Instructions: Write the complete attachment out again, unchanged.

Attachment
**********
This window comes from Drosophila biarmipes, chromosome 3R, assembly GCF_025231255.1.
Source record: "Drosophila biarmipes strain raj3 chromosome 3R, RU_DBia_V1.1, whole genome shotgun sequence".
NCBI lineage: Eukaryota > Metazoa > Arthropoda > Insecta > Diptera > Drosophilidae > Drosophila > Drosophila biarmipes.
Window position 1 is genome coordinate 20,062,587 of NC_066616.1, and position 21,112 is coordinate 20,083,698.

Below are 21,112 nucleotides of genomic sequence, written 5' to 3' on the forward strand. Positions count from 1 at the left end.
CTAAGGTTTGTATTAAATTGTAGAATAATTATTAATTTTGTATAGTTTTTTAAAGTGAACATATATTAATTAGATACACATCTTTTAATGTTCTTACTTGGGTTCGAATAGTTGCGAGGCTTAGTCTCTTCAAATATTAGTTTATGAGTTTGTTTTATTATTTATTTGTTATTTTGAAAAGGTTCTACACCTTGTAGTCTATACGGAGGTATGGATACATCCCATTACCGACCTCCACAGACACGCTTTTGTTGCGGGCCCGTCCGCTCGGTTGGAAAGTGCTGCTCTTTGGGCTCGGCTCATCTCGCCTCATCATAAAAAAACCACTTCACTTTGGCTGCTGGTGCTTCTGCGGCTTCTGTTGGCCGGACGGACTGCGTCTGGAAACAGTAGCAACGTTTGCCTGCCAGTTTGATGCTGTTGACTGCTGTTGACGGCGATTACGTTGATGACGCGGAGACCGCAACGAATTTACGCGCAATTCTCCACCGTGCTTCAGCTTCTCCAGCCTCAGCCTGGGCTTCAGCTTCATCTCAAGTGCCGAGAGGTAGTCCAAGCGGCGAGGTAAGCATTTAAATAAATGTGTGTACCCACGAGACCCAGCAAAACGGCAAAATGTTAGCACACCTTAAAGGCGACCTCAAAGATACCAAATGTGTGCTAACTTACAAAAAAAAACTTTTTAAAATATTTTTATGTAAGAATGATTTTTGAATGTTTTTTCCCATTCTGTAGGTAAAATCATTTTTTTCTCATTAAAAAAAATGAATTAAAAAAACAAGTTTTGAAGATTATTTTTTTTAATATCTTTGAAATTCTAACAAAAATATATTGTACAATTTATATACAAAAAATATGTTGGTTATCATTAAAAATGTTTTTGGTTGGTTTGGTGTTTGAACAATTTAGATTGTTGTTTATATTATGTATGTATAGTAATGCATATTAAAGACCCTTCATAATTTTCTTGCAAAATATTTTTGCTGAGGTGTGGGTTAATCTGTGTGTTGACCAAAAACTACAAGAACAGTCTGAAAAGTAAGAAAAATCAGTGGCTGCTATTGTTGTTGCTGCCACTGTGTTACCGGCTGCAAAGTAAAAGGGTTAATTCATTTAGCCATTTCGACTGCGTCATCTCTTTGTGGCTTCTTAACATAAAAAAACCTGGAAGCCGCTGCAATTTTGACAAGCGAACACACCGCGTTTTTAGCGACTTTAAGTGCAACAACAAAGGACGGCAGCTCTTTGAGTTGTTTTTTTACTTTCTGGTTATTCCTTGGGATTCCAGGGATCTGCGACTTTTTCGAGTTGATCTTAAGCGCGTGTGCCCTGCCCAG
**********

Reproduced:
This window comes from Drosophila biarmipes, chromosome 3R, assembly GCF_025231255.1.
Source record: "Drosophila biarmipes strain raj3 chromosome 3R, RU_DBia_V1.1, whole genome shotgun sequence".
NCBI lineage: Eukaryota > Metazoa > Arthropoda > Insecta > Diptera > Drosophilidae > Drosophila > Drosophila biarmipes.
Window position 1 is genome coordinate 20,062,587 of NC_066616.1, and position 21,112 is coordinate 20,083,698.

Below are 21,112 nucleotides of genomic sequence, written 5' to 3' on the forward strand. Positions count from 1 at the left end.
CTAAGGTTTGTATTAAATTGTAGAATAATTATTAATTTTGTATAGTTTTTTAAAGTGAACATATATTAATTAGATACACATCTTTTAATGTTCTTACTTGGGTTCGAATAGTTGCGAGGCTTAGTCTCTTCAAATATTAGTTTATGAGTTTGTTTTATTATTTATTTGTTATTTTGAAAAGGTTCTACACCTTGTAGTCTATACGGAGGTATGGATACATCCCATTACCGACCTCCACAGACACGCTTTTGTTGCGGGCCCGTCCGCTCGGTTGGAAAGTGCTGCTCTTTGGGCTCGGCTCATCTCGCCTCATCATAAAAAAACCACTTCACTTTGGCTGCTGGTGCTTCTGCGGCTTCTGTTGGCCGGACGGACTGCGTCTGGAAACAGTAGCAACGTTTGCCTGCCAGTTTGATGCTGTTGACTGCTGTTGACGGCGATTACGTTGATGACGCGGAGACCGCAACGAATTTACGCGCAATTCTCCACCGTGCTTCAGCTTCTCCAGCCTCAGCCTGGGCTTCAGCTTCATCTCAAGTGCCGAGAGGTAGTCCAAGCGGCGAGGTAAGCATTTAAATAAATGTGTGTACCCACGAGACCCAGCAAAACGGCAAAATGTTAGCACACCTTAAAGGCGACCTCAAAGATACCAAATGTGTGCTAACTTACAAAAAAAAACTTTTTAAAATATTTTTATGTAAGAATGATTTTTGAATGTTTTTTCCCATTCTGTAGGTAAAATCATTTTTTTCTCATTAAAAAAAATGAATTAAAAAAACAAGTTTTGAAGATTATTTTTTTTAATATCTTTGAAATTCTAACAAAAATATATTGTACAATTTATATACAAAAAATATGTTGGTTATCATTAAAAATGTTTTTGGTTGGTTTGGTGTTTGAACAATTTAGATTGTTGTTTATATTATGTATGTATAGTAATGCATATTAAAGACCCTTCATAATTTTCTTGCAAAATATTTTTGCTGAGGTGTGGGTTAATCTGTGTGTTGACCAAAAACTACAAGAACAGTCTGAAAAGTAAGAAAAATCAGTGGCTGCTATTGTTGTTGCTGCCACTGTGTTACCGGCTGCAAAGTAAAAGGGTTAATTCATTTAGCCATTTCGACTGCGTCATCTCTTTGTGGCTTCTTAACATAAAAAAACCTGGAAGCCGCTGCAATTTTGACAAGCGAACACACCGCGTTTTTAGCGACTTTAAGTGCAACAACAAAGGACGGCAGCTCTTTGAGTTGTTTTTTTACTTTCTGGTTATTCCTTGGGATTCCAGGGATCTGCGACTTTTTCGAGTTGATCTTAAGCGCGTGTGCCCTGCCCAG